Every other day, it seems, there’s another racist act to stir outrage. Far too many of these involve terror in places of worship, at parties, during police stops, and more. Others involve the N-Word or blackface. None of these are surprising or out of the ordinary, of course. But we get exposed to them consistently on social media.
I often feel frustrated when these incidents go viral. Not because I don’t think we should call out racist acts. But I get worried that when we only pay attention to the most despicable acts by white people, the more we internalize the lie that those people are the racists and the rest of us nice, white people are off the hook.
The outrage becomes addictive. It spikes, weans, and then something else happens to spark outrage, and we go through the cycle all over again.
Well, last weekend, I happened to witness one of those moments up close when a group of white nationalists marched into Politics and Prose, a Washington, D.C., independent bookstore, and disrupted a talk with Jonathan Metzl on his new book “Dying of Whiteness.” With a bullhorn and their own videographer, they spewed an incomprehensible string of words before they started chanting, “This land is our land. This land is our land.” They were met with boos and some middle fingers, which made their faces smirk even more, and then they marched out right past me.
That’s the part I filmed — capturing their smug faces, a few (including one woman) trying to hide behind sunglasses, others proudly staring down the camera. One guy even winked as he passed me. He’s the one I can’t get out of my head.
The whole event lasted about five minutes. After an internal debate and conversations with others around me, I decided to post the video to Twitter.
Within 24 hours, the video had more than one million views, and most major news outlets were covering the incident. Tens of thousands of people on Twitter were talking about it; I was getting phone calls from reporters and messages from distant cousins and childhood friends. The trolls showed up, too.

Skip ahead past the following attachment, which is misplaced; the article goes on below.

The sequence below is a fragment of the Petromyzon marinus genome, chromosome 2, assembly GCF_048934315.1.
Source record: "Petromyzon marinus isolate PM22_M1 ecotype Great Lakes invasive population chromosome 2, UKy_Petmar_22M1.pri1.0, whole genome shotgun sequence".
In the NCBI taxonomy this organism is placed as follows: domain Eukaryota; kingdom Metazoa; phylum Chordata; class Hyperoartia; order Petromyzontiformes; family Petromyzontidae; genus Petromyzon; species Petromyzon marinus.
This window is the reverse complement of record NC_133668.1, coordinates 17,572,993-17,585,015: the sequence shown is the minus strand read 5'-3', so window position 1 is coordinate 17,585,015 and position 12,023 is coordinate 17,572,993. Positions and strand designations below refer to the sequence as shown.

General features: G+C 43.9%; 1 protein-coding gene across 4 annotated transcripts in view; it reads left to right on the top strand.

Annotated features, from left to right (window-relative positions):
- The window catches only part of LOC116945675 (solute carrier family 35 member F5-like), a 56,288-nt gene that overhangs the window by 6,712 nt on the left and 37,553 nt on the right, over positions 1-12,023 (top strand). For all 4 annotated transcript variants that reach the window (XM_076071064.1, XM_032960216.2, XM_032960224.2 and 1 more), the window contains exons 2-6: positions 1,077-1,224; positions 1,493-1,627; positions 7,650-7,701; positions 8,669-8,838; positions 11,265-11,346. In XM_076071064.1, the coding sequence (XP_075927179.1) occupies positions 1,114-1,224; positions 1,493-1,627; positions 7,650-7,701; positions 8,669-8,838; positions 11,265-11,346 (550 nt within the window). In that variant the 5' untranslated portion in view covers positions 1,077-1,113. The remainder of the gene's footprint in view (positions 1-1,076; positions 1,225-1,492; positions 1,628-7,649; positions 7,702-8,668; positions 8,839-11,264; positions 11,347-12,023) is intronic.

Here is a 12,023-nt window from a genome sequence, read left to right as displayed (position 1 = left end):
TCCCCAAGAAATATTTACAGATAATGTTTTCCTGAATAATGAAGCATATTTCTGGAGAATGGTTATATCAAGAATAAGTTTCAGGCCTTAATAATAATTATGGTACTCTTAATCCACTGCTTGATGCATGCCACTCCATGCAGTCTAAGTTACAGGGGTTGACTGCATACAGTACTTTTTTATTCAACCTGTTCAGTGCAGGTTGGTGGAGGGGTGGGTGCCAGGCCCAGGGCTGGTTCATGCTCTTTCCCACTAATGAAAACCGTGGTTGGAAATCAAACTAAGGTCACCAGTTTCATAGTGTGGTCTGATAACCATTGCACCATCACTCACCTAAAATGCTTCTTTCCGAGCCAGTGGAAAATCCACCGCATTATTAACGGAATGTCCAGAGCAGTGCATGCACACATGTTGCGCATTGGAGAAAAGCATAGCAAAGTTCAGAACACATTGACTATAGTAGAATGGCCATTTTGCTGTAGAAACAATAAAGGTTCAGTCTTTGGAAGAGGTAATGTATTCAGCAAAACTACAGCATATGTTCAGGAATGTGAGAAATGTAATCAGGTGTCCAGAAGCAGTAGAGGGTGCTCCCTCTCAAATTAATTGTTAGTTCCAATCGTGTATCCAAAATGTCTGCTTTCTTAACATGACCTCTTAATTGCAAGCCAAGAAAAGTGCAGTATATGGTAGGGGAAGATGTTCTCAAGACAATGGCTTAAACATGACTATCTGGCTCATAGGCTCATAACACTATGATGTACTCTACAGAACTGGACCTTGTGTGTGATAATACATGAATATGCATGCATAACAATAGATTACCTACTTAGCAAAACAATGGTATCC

Another dose of outrage.
In my everyday life, I get to work with a dedicated group of artist-activists. We make documentary films that deal with race and racism and we’ve never had anywhere near the number of eyes on our work that the video I filmed this weekend had.
In fact, the reason why I happened to be near Politics and Prose was because my colleague André Robert Lee and I were screening our documentary I’m Not Racist… Am I? at the first-ever Antiracist Book Festival, organized by the Center for Antiracism Research and Policy at American University.
Our film follows a group of teens through a yearlong exploration of race and racism, and we’ve been screening it around the U.S. as a way to spark a deeper level of awareness about racism and to build the kind of community connections necessary to take action and make systemic change.
It gets messy and complicated and emotional. But, little by little, we see people waking up to understand how racism has been institutionalized and learn the hard truth that one of the young people in our film states so poignantly, “You can’t get rid of racism just by being nice to all races.”
Every time we screen our film, wherever we are, at least one audience member will ask, “Well, we get it here. But what’s it like when you show it up North/in the Midwest/down South/out West where people are actually racist?” This never fails.
All the racists are always somewhere else and someone else.
And this is why I still feel conflicted about posting that video to Twitter. Do we look at those bigots and think that’s the only version of racism? To paraphrase a lesson in our film from the organizing group The People’s Institute for Survival and Beyond, if we rounded up all the racists and sent them to outer space, would that get rid of racism?
The answer is no.
Racism is a brilliantly designed, built-to-last system. Which means it’s going to take a long time and an almost unimaginable collective effort to take it apart and build something new. But we must try. And we can’t make progress if we don’t understand it as a system of laws, policies, and practices that benefit white people at the expense of people who are not white.
I’m going to reference our film one more time. I can’t help it. It’s filled with wisdom from some of the most effective antiracist educators around. Working with the students in the film and addressing the guilt that the white kids feel about the benefits they have, Dr. Liza Talusan says to them, “Guilt is a feeling. Not an action.”
If my viral video compels you to pay attention to anything I say, let me tell you this:
Outrage is a feeling. Not an action.
Feel that feeling. It’s normal and necessary. But, please, let’s take that outrage and use it to motivate ourselves toward learning more and taking action. Become an antiracist, not just an outraged voyeur. I’d like to see that go viral.